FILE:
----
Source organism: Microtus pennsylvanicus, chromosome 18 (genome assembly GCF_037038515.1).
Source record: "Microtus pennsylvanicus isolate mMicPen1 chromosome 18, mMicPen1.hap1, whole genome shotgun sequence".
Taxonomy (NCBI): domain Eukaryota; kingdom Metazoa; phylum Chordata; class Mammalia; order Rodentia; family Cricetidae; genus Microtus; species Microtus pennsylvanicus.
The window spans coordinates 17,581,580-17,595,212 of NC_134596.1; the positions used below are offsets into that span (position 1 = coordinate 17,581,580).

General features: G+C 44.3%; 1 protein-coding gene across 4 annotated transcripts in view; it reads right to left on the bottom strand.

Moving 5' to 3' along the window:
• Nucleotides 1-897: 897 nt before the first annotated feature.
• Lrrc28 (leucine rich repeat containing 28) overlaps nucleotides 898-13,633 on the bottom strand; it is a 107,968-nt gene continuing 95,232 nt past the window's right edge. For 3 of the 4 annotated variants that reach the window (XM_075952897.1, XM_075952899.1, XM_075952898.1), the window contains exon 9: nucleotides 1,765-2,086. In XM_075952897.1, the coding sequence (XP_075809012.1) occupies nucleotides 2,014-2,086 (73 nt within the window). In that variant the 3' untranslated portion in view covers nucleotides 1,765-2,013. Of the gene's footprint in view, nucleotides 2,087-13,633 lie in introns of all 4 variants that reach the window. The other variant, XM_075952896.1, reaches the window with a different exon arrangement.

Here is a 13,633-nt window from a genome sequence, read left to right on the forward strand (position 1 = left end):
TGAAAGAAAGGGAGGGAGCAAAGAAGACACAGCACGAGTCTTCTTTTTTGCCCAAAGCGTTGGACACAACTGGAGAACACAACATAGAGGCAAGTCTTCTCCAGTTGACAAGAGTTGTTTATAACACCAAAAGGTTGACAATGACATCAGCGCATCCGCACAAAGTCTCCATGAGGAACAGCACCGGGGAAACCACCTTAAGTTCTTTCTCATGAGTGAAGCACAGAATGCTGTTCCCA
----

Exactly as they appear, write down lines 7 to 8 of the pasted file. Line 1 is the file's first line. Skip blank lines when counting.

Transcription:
• Nucleotides 1-897: 897 nt before the first annotated feature.
• Lrrc28 (leucine rich repeat containing 28) overlaps nucleotides 898-13,633 on the bottom strand; it is a 107,968-nt gene continuing 95,232 nt past the window's right edge. For 3 of the 4 annotated variants that reach the window (XM_075952897.1, XM_075952899.1, XM_075952898.1), the window contains exon 9: nucleotides 1,765-2,086. In XM_075952897.1, the coding sequence (XP_075809012.1) occupies nucleotides 2,014-2,086 (73 nt within the window). In that variant the 3' untranslated portion in view covers nucleotides 1,765-2,013. Of the gene's footprint in view, nucleotides 2,087-13,633 lie in introns of all 4 variants that reach the window. The other variant, XM_075952896.1, reaches the window with a different exon arrangement.